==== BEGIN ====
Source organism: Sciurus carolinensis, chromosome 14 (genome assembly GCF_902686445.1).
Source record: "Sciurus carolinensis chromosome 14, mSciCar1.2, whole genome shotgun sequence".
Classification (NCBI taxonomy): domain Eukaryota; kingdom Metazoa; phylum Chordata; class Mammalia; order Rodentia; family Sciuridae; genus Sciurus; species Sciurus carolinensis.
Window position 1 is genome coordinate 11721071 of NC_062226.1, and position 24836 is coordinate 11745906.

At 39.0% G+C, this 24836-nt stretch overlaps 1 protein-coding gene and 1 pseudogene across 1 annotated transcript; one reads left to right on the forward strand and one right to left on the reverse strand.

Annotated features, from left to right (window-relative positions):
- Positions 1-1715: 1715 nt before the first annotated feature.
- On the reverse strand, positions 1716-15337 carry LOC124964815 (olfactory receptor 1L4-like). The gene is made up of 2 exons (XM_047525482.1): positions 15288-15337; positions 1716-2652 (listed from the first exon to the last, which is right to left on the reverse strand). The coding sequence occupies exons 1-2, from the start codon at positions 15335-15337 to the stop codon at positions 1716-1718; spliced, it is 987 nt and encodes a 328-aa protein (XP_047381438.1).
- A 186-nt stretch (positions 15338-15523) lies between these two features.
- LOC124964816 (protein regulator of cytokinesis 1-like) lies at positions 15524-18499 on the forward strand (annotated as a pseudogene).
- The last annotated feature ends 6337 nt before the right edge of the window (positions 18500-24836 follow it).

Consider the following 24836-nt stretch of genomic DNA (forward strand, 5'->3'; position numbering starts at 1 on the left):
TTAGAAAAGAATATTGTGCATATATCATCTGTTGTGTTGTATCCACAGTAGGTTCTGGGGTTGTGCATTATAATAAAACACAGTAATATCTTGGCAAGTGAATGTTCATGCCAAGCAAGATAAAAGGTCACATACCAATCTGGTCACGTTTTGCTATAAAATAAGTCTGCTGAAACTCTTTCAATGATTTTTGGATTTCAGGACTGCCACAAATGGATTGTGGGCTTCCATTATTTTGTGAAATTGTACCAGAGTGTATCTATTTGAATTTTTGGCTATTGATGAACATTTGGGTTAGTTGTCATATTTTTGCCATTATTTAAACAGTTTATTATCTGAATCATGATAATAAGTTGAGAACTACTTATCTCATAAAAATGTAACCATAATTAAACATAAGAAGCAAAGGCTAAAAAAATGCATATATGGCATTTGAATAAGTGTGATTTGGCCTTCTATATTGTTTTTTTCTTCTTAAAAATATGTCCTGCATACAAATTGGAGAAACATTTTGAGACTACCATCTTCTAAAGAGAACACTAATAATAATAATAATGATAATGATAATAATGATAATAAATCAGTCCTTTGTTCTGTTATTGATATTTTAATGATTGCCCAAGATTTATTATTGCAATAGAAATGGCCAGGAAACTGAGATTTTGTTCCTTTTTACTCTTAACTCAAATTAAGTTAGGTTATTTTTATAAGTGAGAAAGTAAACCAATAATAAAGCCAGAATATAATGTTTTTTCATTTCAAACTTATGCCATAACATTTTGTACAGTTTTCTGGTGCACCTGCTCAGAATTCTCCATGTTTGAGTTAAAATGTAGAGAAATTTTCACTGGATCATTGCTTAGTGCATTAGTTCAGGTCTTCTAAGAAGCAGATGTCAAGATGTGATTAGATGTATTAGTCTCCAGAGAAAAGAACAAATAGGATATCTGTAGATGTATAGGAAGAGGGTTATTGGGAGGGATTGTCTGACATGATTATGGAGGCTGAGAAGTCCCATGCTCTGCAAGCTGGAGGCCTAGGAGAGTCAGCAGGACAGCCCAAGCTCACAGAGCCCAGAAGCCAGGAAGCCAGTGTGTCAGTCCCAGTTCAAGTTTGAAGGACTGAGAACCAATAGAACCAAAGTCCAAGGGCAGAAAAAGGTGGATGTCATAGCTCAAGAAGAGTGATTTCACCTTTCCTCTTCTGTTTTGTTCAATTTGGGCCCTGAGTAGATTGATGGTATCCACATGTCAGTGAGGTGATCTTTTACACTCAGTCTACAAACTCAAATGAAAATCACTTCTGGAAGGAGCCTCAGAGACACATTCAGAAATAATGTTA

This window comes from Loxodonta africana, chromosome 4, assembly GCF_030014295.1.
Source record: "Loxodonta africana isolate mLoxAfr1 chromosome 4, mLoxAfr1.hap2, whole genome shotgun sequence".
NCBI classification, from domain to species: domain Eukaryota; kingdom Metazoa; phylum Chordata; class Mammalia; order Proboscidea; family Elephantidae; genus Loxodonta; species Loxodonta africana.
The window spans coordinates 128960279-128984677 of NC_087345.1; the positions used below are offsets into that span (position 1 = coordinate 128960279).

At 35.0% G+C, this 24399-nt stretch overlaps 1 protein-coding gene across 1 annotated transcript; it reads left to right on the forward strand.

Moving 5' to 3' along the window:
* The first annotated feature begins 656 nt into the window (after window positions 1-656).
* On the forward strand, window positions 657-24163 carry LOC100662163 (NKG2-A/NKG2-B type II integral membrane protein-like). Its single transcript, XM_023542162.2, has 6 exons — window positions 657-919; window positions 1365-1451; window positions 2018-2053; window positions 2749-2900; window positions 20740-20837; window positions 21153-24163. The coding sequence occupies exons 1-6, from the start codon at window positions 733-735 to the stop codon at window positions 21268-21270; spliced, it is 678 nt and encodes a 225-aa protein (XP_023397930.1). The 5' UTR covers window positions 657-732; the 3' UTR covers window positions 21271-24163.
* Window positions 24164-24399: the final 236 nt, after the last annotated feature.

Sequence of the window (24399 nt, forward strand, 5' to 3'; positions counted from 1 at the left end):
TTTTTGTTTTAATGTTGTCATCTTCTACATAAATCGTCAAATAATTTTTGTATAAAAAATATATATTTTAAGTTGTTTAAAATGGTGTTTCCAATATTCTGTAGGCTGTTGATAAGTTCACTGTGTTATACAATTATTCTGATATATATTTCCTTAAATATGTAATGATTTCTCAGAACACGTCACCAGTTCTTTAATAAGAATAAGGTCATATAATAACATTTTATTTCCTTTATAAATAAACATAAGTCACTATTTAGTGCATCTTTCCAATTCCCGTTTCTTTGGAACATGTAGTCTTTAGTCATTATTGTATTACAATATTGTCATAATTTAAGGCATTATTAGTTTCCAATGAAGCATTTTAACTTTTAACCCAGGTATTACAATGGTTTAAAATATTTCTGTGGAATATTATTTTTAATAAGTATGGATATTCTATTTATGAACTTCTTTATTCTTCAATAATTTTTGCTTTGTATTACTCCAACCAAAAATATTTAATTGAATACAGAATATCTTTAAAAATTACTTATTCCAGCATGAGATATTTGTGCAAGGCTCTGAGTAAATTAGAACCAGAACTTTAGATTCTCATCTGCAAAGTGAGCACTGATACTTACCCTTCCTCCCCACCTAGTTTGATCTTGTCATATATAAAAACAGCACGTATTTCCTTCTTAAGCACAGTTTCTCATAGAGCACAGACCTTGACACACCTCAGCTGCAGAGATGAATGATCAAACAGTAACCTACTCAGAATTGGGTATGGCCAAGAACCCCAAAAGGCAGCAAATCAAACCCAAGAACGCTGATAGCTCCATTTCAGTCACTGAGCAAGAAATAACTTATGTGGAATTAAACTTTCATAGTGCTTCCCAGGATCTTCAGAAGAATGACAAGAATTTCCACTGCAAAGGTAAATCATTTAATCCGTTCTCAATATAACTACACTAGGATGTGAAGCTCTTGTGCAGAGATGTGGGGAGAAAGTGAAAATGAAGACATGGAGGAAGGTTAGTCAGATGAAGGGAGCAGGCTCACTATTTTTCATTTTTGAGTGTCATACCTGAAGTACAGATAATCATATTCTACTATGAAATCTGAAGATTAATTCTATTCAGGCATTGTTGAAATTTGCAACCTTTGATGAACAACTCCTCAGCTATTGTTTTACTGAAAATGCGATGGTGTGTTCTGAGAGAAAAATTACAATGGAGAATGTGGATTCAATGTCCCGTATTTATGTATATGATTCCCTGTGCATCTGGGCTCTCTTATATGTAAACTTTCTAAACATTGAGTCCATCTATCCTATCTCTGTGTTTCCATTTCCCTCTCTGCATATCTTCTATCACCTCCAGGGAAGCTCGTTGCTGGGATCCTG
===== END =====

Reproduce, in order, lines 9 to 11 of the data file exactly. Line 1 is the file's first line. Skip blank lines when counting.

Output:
- A 186-nt stretch (positions 15338-15523) lies between these two features.
- LOC124964816 (protein regulator of cytokinesis 1-like) lies at positions 15524-18499 on the forward strand (annotated as a pseudogene).
- The last annotated feature ends 6337 nt before the right edge of the window (positions 18500-24836 follow it).